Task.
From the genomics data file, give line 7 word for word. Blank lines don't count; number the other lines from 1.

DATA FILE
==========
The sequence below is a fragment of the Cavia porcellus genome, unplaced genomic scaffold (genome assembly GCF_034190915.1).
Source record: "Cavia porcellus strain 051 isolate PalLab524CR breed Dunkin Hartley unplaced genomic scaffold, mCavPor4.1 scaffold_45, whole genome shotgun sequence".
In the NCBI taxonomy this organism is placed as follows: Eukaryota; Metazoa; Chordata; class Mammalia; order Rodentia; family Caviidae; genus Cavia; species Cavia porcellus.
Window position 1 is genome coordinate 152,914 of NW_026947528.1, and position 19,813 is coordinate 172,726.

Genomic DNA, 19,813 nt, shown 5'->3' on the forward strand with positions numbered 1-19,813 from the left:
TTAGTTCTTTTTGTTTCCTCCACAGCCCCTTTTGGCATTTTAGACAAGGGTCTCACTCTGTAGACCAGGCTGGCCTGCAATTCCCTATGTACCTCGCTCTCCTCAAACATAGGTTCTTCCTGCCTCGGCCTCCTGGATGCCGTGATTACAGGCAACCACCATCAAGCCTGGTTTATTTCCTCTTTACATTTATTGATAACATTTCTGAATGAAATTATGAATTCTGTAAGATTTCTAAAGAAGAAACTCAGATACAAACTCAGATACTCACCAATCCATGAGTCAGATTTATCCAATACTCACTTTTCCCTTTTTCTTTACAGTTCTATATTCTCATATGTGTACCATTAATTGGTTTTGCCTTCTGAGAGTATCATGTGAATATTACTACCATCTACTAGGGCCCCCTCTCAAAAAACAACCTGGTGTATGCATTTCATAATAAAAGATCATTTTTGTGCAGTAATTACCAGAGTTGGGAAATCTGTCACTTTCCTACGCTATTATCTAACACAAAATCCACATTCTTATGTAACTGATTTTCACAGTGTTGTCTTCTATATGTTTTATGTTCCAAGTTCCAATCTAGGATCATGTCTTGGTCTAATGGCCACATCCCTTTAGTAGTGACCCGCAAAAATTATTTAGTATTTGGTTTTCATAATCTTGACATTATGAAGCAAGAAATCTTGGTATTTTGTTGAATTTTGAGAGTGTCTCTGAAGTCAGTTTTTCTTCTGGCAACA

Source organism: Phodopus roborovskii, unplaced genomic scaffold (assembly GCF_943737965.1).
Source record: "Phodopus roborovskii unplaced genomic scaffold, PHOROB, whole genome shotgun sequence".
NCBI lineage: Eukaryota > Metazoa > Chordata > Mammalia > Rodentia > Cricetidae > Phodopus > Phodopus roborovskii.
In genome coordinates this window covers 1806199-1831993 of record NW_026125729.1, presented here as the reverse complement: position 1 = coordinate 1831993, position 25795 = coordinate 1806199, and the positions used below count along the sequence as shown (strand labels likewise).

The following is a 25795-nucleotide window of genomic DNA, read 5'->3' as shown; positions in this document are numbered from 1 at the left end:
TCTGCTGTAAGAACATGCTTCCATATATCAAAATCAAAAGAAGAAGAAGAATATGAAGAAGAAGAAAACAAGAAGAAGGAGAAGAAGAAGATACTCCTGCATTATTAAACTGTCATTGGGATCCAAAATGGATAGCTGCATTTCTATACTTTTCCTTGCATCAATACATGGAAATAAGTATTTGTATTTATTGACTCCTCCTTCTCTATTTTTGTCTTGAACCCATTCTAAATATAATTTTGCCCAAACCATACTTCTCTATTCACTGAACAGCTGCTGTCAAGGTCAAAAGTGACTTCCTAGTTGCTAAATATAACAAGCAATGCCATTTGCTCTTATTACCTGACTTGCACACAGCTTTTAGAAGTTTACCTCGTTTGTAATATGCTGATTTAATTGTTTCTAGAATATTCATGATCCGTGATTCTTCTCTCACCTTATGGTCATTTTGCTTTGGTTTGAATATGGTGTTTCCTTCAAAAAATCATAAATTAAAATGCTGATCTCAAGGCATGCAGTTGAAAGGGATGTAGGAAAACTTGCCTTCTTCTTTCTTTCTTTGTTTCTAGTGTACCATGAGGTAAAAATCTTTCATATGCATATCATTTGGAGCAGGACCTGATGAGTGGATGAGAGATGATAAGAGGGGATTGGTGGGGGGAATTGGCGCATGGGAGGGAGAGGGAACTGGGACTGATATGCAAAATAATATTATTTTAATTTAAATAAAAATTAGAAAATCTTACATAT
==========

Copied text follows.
Source organism: Phodopus roborovskii, unplaced genomic scaffold (assembly GCF_943737965.1).